Emergency Drought

No Rain for Two Months and Counting

Victoria G Myers
By  Victoria G. Myers , Progressive Farmer Senior Editor
Parts of the Southeast have hit a stretch of drought that's turned pastures brittle and forced early feeding of hay. (DTN/Progressive Farmer photo by Victoria G. Myers)

It's not uncommon to talk to Alabama cattlemen this year who have been feeding hay since September. Widespread fall armyworm infestations, followed by historic drought conditions, decimated normally lush forages in this part of the country. Pastures are nothing but brown, and brittle.

Many producers are beginning to turn to commodities -- anything from corn and soy hulls to gin trash -- to maintain body condition going into the winter. Hay is in short supply.

In Birmingham, Alabama, center to the state, Friday marked the 54th day with no rain. The U.S Drought Monitor report, released last week, showed Alabama cattle producers were not alone. Parts of Tennessee, North Carolina, Georgia and Mississippi were also under exceptional drought conditions. Alabama's governor issued a drought declaration for every county in the state, with the northern half under a drought emergency, restricting water use. The entire state is under no-burn orders, with wildfires now a common occurrence.

Bill Lipscomb, a fourth generation Alabama cattle producer, operates Three L Ranch in Prattville. He is current president of the Alabama Cattlemen's Association, and has been traveling the state, seeing first-hand the impact drought conditions are having on his industry.

"It appears to me the further north and east you go in our state the worse it is," says Lipscomb. "The biggest problem I'm hearing about from cattlemen right now is the lack of hay in the northern part of the state. If you can find hay to buy, transportation costs are a concern."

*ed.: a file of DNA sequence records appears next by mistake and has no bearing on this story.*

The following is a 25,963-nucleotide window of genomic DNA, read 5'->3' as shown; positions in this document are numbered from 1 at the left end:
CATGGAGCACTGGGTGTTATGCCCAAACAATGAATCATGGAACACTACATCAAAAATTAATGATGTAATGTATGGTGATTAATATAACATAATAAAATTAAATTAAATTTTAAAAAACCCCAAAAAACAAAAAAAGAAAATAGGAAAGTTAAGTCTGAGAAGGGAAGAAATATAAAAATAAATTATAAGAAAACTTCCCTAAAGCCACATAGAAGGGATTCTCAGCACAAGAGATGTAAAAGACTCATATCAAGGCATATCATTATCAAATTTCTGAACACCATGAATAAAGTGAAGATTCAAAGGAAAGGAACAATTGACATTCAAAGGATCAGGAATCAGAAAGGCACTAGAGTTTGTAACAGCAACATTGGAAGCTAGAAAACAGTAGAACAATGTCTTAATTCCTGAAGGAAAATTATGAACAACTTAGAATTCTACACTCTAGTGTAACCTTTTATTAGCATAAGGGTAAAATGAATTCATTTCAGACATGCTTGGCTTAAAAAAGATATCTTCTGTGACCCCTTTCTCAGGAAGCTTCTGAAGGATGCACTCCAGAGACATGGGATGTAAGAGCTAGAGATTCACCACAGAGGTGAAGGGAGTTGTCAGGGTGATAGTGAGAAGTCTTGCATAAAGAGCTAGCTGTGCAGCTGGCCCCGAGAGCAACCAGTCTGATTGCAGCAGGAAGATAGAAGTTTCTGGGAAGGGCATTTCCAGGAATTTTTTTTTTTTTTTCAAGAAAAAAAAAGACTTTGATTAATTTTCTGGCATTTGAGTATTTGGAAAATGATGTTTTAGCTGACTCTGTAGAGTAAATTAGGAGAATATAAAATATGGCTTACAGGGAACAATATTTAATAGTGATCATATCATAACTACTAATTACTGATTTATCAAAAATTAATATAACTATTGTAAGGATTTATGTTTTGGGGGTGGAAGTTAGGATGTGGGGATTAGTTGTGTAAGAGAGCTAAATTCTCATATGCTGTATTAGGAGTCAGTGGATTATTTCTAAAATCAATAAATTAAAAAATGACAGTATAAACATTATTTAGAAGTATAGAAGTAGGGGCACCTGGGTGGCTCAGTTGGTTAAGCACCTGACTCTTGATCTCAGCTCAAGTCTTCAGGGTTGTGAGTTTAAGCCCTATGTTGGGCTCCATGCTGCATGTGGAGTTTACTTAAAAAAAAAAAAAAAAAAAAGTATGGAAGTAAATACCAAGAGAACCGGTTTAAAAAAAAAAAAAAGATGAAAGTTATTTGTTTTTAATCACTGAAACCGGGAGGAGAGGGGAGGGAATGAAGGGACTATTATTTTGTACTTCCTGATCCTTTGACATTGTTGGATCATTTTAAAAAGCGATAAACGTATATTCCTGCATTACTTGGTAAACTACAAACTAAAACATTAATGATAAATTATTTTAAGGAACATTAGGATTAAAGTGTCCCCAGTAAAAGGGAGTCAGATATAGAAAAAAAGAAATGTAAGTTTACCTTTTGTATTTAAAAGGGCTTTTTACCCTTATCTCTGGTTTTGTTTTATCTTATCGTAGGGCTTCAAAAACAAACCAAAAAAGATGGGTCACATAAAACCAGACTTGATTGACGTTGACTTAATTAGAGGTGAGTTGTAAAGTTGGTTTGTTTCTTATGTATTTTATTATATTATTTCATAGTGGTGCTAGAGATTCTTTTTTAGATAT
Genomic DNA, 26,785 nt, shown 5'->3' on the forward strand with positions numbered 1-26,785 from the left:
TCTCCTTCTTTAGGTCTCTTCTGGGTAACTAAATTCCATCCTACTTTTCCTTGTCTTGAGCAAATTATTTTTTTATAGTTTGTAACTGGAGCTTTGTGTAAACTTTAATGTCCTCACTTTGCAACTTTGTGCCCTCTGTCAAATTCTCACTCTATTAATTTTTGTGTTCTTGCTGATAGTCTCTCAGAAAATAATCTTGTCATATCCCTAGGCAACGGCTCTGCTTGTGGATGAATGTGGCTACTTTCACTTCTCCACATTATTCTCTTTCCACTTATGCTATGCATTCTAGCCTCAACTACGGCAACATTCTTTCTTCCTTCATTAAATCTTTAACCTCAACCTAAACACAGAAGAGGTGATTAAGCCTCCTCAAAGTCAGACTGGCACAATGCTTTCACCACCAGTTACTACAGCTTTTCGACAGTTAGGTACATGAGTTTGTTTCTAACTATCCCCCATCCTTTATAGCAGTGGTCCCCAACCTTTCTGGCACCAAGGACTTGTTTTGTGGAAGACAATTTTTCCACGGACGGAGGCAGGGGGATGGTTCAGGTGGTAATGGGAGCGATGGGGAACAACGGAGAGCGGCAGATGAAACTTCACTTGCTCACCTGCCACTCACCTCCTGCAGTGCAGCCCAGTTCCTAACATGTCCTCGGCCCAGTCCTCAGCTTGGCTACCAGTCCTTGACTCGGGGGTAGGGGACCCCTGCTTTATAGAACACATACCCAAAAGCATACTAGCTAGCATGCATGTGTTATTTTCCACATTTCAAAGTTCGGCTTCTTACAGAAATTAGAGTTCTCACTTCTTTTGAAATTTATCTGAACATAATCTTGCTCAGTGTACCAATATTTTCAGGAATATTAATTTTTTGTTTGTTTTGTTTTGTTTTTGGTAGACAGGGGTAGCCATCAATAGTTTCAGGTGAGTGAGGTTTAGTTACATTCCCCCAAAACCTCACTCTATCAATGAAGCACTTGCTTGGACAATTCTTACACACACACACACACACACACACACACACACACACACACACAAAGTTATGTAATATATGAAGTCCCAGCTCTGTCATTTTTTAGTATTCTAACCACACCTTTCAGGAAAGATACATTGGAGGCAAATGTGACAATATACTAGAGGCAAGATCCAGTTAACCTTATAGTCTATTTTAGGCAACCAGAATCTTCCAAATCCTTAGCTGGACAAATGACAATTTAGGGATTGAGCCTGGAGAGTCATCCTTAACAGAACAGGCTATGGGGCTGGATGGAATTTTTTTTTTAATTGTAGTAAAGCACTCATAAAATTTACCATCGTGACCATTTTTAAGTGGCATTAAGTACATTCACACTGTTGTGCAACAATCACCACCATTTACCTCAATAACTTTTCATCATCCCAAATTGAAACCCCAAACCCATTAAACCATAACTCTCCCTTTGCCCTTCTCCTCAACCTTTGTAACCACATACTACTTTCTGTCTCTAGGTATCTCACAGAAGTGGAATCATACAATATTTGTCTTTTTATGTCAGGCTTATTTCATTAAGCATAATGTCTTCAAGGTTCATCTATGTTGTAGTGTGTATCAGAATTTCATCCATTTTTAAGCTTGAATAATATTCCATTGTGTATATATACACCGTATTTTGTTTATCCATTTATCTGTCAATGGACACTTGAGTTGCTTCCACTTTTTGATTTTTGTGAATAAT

He adds it has helped that the governor eased some permit restrictions on transporting wide loads, making it easier to move hay. But he says for folks used to putting up their own hay, this is going to be an expensive winter to get through.

Recent USDA reports show premium quality grass hay in Alabama ranging from $90 to $300 per ton; and good-quality grass hay at $75 per ton. These prices do not include delivery. Premium grass hay is assumed to have over 13% crude protein percent; good grass hay 9% to 13% crude protein.

Lipscomb says he's also hearing of some producers buying large square bales of alfalfa hay out of Oklahoma, explaining the higher protein levels should mean they don't have to feed as much. The USDA report shows good quality alfalfa hay from Oklahoma at $70 to $100 per ton. The quality level should be 18% to 20% crude protein.

Asked if some producers are yet considering herd liquidation, Lipscomb says he has heard some talk of selling out in cases where producers are near retirement. But he stresses the state's Extension service has done a good job of working with producers going into this drought, and he believes most will make it through to the spring.

"Extension has been advising people to sell their low-producing animals. Don't keep open cows or old cows. Look at what is available to your operation in terms of feed through the winter, and only keep that many head. It's good advice, and something we should probably always be looking at," says Lipscomb.

The producer adds the drought is going to have implications that go well into spring 2017.

"A lot of people won't have the moisture to plant winter annuals, things like wheat, oats or rye. So just getting through the winter won't mean there will be plenty of forage. This will have a long term effect."

USDA drought programs and assistance: http://www.usda.gov/…

Hay listings: http://agi.alabama.gov/…


Victoria Myers